Fantasy Map: Toronto’s transit network assuming the electrification of GO corridors and better integration between GO and the TTC.
Imagine a network of speedy electric trains servicing every neighbourhood in the Golden Horseshoe.
Traveling from Port Credit to the Danforth? Simple.
Venturing from Unionville to Roncesvalles? Easy.
What if I told you that this dreamy network is affordable to build because it harnesses the city’s existing rail infrastructure?
Jonathan English, of the blog Transit Futures, is trying to promote this vision with a revolutionary concept called CityRail, which consists of two parts. First, it calls for the electrification of GO’s existing rail lines. Currently, GO relies on large diesel engines to tug a long line of cars, one direction, every hour. An electrified network with upgraded signaling would allow for smaller, self-propelled trains to navigate the system- providing for a more predictable and frequent service. Second, it calls for more integration between the new routes and existing transit services, allowing passengers to travel freely and seamlessly across the region. Yes, this vision will require time and capital, but it’s a better investment of our current resources, then many of the initiatives we are wasting them on now.
Using English’s initiative as a point of departure, I created a fantasy map of how Toronto’s rapid transit system could look. For the purpose of the map, I’ve called the prospective system “Metrorail,” partially to encourage the co-operation between Metrolinx and CityRail, but mostly to avoid any copyright infringements from either side.
The Metrorail System Map above displays subways, LRTs, and the surface rail lines suggested by CityRail. The look and feel incorporates an appropriate mix of the New York City subway’s Helvetica typeface with the London Underground’s route and station symbology to create a uniquely Torontonian map. Though I am a fan of the TTC’s custom typeface, I decided not to use it in this endeavor. It is better reserved for station names on subway platforms, not for wayfinding signage or route maps. Too much of an iconic font can be a bad thing; I’m sure you’ll agree with me when you see the TTC’s newly designed system map.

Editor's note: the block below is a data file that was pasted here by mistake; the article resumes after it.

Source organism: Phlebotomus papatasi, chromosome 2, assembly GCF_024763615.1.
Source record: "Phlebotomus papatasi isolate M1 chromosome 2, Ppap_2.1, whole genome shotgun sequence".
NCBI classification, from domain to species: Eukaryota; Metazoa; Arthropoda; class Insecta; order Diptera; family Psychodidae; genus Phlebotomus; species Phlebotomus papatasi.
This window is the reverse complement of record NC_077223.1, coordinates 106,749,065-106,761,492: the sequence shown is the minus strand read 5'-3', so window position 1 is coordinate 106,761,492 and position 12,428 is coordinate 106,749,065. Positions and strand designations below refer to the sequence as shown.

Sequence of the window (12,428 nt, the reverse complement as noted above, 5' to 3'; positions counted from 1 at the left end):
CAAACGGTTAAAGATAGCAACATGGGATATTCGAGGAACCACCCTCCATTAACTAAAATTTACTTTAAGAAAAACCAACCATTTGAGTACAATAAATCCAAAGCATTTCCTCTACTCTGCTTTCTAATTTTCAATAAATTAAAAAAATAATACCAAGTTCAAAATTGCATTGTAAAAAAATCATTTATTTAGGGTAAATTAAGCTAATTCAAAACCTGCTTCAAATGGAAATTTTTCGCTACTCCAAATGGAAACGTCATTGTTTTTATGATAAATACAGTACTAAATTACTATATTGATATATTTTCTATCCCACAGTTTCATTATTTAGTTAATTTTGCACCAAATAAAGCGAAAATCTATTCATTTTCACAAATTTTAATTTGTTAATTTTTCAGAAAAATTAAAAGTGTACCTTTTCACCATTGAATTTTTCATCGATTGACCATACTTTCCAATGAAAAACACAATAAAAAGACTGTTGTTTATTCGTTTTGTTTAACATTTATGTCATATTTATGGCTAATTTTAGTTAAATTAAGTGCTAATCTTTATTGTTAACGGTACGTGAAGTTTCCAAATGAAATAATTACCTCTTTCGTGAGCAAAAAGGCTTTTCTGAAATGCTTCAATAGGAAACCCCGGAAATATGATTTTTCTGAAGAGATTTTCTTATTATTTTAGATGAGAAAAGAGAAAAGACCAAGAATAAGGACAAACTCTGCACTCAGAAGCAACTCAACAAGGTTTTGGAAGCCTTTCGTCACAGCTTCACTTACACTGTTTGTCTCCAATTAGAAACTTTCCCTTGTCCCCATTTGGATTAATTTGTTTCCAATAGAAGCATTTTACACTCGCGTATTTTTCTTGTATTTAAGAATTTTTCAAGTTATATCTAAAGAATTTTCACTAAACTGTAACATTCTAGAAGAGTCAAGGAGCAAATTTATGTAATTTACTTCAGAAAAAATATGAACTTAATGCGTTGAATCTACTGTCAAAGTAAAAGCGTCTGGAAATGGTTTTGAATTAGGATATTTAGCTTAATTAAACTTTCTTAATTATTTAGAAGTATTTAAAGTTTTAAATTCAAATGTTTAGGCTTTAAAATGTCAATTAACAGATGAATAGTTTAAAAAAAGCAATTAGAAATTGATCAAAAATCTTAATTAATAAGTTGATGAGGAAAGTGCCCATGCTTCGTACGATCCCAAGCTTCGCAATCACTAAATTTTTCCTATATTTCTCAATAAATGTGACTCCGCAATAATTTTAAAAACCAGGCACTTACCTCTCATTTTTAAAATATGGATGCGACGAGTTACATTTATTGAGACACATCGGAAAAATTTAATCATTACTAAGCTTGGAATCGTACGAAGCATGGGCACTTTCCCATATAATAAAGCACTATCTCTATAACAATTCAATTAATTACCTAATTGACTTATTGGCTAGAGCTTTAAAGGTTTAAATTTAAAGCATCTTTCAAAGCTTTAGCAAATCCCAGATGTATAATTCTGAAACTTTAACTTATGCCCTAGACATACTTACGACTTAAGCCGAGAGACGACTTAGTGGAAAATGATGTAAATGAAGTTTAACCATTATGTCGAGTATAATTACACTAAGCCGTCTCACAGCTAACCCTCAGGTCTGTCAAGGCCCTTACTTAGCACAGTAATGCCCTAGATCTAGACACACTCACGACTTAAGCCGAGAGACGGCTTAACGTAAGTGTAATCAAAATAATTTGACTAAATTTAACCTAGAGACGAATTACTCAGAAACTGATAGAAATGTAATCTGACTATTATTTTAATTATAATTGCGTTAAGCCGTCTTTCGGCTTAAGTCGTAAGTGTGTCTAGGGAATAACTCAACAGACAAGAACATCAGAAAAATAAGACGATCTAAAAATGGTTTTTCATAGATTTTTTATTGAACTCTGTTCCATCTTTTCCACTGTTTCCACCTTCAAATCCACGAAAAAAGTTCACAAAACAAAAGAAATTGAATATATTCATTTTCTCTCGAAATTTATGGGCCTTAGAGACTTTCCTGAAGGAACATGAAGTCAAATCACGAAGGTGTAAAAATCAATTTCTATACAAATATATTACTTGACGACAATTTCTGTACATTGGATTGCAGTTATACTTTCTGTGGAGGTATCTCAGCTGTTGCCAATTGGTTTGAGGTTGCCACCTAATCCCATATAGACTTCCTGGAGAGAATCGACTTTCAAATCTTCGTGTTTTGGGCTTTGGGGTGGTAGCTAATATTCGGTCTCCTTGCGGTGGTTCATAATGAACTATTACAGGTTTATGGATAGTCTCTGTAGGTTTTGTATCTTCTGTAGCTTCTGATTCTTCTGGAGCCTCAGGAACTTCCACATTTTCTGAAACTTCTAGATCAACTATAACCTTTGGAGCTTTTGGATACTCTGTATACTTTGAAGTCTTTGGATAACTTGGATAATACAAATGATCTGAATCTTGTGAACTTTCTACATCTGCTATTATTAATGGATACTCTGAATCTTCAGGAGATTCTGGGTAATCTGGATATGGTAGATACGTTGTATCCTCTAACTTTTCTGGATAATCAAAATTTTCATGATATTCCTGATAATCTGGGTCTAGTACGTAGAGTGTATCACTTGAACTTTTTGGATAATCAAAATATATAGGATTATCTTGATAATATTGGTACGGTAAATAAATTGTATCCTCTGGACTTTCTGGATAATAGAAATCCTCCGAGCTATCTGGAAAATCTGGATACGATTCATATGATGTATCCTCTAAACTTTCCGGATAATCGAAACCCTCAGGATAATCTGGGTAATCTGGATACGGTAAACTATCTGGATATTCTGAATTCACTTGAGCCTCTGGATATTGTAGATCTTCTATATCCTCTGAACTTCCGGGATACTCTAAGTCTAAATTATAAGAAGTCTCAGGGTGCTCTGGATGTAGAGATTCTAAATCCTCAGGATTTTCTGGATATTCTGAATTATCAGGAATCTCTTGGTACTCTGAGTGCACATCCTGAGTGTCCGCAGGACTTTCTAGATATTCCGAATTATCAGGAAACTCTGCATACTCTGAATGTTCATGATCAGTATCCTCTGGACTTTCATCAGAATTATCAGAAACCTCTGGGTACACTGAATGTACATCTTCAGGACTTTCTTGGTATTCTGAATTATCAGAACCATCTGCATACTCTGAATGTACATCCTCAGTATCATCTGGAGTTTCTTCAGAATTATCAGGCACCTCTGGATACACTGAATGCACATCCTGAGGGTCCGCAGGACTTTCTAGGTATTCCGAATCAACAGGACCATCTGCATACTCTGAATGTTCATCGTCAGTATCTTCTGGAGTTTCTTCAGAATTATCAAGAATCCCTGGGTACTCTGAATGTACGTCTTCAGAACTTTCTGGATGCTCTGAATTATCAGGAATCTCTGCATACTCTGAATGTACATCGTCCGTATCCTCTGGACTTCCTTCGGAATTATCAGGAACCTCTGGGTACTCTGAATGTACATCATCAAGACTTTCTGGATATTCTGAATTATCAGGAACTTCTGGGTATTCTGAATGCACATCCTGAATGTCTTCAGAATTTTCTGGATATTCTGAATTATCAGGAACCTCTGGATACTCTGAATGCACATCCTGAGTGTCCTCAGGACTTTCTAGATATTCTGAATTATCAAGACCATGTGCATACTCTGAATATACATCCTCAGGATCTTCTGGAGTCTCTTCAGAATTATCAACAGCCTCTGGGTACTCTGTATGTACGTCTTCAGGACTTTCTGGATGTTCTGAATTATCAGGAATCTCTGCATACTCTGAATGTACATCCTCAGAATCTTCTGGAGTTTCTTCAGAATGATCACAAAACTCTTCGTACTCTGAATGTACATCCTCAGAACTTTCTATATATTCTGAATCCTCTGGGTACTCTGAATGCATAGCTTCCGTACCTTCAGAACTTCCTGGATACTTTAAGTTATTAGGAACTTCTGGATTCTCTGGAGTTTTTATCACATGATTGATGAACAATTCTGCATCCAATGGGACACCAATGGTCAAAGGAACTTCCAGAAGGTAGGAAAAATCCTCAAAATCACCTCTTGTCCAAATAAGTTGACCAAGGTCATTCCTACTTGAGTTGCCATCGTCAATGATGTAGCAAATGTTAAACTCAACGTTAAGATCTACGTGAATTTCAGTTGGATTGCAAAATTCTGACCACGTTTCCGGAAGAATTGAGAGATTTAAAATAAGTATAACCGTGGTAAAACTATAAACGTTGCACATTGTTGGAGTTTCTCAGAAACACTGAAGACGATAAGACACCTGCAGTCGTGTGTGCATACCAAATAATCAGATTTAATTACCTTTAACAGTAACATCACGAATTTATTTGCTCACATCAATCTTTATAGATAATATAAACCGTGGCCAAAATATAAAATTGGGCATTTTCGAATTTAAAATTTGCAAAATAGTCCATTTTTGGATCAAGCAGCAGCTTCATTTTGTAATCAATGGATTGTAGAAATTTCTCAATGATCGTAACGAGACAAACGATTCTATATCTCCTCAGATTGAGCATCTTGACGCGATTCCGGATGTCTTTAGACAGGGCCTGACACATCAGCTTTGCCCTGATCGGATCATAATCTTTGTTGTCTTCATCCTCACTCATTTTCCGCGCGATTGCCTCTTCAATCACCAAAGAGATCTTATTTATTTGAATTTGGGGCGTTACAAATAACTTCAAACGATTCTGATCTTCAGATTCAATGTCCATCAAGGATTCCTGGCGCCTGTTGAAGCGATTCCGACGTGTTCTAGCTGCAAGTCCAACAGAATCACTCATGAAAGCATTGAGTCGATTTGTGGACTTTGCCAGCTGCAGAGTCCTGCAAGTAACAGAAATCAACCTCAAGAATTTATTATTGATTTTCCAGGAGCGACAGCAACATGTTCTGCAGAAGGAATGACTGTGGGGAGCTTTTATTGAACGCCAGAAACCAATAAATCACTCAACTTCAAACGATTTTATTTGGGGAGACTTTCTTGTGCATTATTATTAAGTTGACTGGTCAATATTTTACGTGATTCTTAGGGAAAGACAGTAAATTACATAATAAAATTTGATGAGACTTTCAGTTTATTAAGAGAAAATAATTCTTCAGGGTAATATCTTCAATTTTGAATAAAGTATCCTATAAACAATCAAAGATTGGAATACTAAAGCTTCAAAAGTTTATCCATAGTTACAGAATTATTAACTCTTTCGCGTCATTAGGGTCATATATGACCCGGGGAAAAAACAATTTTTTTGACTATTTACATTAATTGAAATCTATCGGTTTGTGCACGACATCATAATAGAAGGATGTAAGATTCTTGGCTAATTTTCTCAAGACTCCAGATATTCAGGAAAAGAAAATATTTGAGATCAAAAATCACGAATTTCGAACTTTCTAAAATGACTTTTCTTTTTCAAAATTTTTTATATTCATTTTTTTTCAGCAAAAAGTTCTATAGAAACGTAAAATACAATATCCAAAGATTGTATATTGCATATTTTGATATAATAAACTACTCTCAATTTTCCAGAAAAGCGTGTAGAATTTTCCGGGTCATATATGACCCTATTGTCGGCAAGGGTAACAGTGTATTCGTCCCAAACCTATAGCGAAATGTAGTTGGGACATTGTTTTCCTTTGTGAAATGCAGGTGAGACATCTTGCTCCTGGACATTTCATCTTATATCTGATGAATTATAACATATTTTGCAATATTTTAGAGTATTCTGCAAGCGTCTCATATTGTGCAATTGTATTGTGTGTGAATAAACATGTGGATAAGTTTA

It is common practice for transit companies to take liberties in preserving scale and proportion in visual representations of their networks. To avoid a very large and mostly bare portrayal, the Metrorail System Map does the same, to achieve a balanced effect. By contrast, Toronto’s present subway map stretches horizontally and compresses vertically, overly distorting the proportions of the city. Sydney’s rail system-which also happens to be electric-does a much better job at presenting its sprawling transit network. Their Newcastle and Central Coast line stretches 150km, connecting Newcastle to Sydney’s Central Station. This is not unlike the western leg of Line 8 on the Metrorail System Map that connects Kitchener to Union Station, a distance of about 100km.
I deviated slightly from CityRail’s plans. I named stations after districts rather than streets, in part to foster a sense of neighbourhood identity as well as ownership of the transit service. I extended Line 7 to include Galt (Cambridge) and Uxbridge, and also extended Line 6 through the Niagara Peninsula to Buffalo Center… yes, Center. Establishing a reliable transit service between Buffalo and Toronto would mean Buffalo can play a bigger role in the Golden Horseshoe’s Economy.
Given the plenitude of proposals, I found it difficult to decide which additional transit expansion ideas should transfer onto the map. The most controversial line I included is the extension of Line 2 (the Bloor-Danforth subway) through Scarborough. Secondly, I expanded Line 1 from Finch Station to Richmond Hill Centre, a priority of the Ontario government. Finally, I made the assumption that Toronto’s Island Airport will remain, and expand, justifying a stop on the Queens Quay LRT line. Would you like to be able to walk to the airport and catch a flight to the west coast?
By making this map I hope to stimulate conversation about a more practical, more holistic, and more cost-effective regional transit system.
Thanks for reading. Feel free to join the conversation! Here’s an ice breaker: What’s your biggest pain point in getting around your city? Enter your comments below.